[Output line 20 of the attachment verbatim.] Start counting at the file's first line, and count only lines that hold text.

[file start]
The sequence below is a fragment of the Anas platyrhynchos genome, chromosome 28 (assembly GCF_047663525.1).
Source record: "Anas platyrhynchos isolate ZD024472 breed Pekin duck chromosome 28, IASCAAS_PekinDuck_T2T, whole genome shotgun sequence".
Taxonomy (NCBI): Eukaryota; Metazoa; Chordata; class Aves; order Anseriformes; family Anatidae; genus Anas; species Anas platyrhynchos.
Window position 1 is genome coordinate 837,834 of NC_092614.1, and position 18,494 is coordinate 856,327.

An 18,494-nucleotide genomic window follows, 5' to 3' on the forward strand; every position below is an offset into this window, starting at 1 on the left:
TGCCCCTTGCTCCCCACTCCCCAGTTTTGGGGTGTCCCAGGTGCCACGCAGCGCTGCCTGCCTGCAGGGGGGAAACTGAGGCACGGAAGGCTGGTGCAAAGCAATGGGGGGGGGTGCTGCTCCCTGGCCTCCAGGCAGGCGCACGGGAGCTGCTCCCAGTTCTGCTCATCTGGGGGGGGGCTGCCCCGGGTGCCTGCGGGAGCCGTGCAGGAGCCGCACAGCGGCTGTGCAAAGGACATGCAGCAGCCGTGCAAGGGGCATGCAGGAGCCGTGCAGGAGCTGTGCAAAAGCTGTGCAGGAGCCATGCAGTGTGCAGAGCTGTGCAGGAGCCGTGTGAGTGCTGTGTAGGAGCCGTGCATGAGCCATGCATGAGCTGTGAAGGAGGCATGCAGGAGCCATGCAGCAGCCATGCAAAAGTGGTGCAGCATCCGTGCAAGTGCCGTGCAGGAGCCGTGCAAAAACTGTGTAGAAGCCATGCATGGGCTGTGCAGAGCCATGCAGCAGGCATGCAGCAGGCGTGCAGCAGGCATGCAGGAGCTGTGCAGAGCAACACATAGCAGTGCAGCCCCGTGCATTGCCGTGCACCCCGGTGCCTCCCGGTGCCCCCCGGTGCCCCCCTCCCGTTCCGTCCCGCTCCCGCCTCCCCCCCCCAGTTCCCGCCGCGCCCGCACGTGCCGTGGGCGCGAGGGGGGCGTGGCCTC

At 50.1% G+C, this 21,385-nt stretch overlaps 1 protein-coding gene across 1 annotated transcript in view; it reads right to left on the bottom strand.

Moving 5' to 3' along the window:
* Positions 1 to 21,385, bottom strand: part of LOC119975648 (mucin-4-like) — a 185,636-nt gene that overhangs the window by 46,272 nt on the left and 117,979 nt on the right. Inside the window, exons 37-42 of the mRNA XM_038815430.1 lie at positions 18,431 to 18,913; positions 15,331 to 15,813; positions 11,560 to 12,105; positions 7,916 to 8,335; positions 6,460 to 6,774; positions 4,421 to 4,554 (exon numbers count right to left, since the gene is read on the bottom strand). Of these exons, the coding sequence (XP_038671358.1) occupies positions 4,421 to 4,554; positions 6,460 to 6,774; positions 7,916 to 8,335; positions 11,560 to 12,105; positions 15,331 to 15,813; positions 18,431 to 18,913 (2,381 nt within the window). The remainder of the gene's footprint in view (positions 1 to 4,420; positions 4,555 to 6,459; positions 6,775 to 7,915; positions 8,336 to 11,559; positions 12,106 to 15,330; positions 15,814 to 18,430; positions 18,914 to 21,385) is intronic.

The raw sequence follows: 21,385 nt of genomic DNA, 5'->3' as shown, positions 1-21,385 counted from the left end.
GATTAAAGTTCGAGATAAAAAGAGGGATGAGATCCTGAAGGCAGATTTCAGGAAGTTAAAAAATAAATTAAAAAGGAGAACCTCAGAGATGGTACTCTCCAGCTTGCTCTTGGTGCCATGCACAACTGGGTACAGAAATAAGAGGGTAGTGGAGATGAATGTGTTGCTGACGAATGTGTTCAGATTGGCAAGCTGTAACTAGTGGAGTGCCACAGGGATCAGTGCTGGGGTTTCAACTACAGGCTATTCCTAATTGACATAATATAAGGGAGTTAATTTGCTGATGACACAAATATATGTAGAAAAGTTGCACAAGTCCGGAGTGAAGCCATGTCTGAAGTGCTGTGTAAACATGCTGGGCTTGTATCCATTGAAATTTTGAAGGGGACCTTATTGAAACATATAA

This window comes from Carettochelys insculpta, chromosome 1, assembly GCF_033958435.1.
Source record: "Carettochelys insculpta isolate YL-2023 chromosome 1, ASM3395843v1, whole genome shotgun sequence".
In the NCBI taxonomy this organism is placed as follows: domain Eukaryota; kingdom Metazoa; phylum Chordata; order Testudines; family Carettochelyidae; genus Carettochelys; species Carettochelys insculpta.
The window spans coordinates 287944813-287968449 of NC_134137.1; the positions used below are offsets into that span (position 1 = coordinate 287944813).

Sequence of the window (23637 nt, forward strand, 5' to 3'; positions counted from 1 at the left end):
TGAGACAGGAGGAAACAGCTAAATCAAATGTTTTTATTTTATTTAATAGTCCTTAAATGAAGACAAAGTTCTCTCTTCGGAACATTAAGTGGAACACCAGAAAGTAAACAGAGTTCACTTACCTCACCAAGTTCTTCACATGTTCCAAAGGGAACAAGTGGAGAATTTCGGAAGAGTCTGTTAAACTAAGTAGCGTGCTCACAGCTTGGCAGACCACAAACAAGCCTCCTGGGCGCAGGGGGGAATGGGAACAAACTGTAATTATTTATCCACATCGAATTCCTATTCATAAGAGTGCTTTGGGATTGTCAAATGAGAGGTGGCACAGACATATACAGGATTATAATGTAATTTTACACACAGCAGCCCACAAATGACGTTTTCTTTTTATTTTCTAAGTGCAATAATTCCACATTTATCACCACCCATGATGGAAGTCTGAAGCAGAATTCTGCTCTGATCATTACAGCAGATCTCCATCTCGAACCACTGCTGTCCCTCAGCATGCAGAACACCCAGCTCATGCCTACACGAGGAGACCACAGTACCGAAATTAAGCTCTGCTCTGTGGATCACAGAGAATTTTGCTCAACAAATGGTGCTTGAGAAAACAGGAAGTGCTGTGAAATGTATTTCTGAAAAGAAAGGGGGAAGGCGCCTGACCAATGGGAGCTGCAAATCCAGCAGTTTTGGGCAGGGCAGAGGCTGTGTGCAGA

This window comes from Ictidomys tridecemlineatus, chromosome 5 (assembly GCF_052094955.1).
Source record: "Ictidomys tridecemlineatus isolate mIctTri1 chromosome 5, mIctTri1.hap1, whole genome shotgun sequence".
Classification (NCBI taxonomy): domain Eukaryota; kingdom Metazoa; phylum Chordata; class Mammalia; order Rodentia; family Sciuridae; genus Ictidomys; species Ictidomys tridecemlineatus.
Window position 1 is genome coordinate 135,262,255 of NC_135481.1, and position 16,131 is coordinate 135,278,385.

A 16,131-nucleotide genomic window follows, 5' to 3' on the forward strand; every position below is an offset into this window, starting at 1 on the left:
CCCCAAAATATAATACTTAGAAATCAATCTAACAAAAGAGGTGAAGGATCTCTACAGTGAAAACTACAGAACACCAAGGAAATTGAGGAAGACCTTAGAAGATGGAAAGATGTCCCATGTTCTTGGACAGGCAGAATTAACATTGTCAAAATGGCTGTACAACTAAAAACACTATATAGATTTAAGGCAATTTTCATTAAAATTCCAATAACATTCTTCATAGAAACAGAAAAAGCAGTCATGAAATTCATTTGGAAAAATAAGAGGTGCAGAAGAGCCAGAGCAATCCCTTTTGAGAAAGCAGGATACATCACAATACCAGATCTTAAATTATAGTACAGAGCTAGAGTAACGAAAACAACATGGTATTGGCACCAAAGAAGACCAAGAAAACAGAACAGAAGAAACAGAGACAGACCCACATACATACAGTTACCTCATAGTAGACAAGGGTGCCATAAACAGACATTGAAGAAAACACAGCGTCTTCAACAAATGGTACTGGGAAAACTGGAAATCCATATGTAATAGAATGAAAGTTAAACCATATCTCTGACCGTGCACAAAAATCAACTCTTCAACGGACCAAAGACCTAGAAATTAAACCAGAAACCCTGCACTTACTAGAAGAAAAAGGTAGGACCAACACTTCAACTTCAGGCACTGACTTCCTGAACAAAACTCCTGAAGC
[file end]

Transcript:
Classification (NCBI taxonomy): domain Eukaryota; kingdom Metazoa; phylum Chordata; class Mammalia; order Rodentia; family Sciuridae; genus Ictidomys; species Ictidomys tridecemlineatus.